The different types of employment can be confusing. In this short guide we’ll explain full-time…
Employee retention: Keeping Your Best People
Employees are widely recognised as an company’s greatest asset, and the costs of employee losses are very high, estimated at up to 12 months remuneration. Improving employee retention is therefore an essential aspect of effective business management.
But its not just about the money
Employee retention starts with remuneration. Money is a primary motivator for many employees. Remuneration needs to be competitive and provide meaningful immediate and long-term outcomes. However it should be recognised that remuneration alone will not lead to long term employee engagement and retention.
Numerous studies have shown that improving employee retention is not only a matter of increasing financial incentives. While an increase in remuneration may provide an immediate “sugar hit”, there are other factors which are equally effective in improving long term engagement.
Gather feedback through “engagement metrics
The first step in improving employee retention is understanding the current attitudes of employees. This is usually achieved through surveys (including online), in-person interviews and group feedback sessions. Whichever method is selected it is essential that employees are given the opportunity to provide open, candid and honest feedback without the fear of potential negative consequences.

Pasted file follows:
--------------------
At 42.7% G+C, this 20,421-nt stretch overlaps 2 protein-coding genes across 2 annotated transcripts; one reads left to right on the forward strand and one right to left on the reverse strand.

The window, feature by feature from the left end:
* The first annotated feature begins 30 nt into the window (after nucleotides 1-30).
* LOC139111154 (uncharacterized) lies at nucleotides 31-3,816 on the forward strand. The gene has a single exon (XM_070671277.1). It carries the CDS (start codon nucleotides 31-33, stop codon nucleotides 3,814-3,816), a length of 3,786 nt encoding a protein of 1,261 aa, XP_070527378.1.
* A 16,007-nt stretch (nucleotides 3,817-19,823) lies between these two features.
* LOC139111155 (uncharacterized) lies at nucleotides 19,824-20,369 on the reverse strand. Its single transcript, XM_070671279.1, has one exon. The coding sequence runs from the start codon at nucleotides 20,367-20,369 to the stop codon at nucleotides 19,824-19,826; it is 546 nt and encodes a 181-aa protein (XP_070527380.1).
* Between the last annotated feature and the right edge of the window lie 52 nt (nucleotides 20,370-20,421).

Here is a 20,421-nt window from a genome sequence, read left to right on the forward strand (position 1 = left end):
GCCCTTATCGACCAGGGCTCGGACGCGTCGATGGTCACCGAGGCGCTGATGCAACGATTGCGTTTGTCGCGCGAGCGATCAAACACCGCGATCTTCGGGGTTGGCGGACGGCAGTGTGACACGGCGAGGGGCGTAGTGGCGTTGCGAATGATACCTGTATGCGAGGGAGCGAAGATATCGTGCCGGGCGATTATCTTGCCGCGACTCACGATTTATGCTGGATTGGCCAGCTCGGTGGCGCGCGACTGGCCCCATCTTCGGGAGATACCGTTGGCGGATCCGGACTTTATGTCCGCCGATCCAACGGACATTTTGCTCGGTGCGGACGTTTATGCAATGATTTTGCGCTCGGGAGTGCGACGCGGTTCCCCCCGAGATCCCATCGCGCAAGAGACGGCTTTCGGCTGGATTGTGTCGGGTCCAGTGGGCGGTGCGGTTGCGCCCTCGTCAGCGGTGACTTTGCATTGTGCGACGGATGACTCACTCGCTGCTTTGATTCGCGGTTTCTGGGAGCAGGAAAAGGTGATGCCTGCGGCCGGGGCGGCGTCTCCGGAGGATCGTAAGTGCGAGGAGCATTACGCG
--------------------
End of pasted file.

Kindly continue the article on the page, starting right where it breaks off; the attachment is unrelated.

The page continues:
The 3 most important non-financial incentives
Three non-financial incentives are consistently rated by employees as equal, or greater, in importance to remuneration in providing motivation and long-term engagement.
Positive immediate management
Positive feedback, encouragement and support from immediate managers is often cited as the most important factor in long term employee retention and engagement. This contributes not only to a positive day-to-day working environment, but also improves an employee’s perceived prospects for training, development and progression.
Gaining attention from leadership of the organisation is highly motivational. This manifests in a sense of ownership and engagement with employees, rather than simply working for the next pay cheque.
Attention from leadership can be provided in many forms – individual meetings, focus groups, working groups etc. Care needs to be taken however to keep this type of engagement genuine and personal. Large “town hall” style events don’t work and reinforce a feeling of separation between leadership and employees.
Providing employees with opportunities to lead projects or task teams has also been found to be highly motivational. These opportunities are an acknowledgement of an employee’s skills and provides confidence regarding future progression.
- A number of further factors have also been found to be important in employee retention;
- Fostering a shared sense of purpose – a shared “mission” or set of values which employees can “buy into”;
- Flexibility in working arrangements;
- Corporate social responsibility.
In reality these factors are not effective in isolation – it is the whole employee experience that ultimately drives engagement and employment longevity. Attempts to implement non-financial incentives without genuine intent and support are unlikely to be successful.
Improving employee engagement and retention is an essential aspect of sound business management . If you need help reach out to the seasoned team at Fullstack whom can help with outsourced CFO advisory.
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Stuart Reynolds is the founder of Fullstack Advisory, an award-winning accounting firm for businesses leading the future. He is a 3rd generation accountant who specialises in tech companies, agencies and entrepreneurs.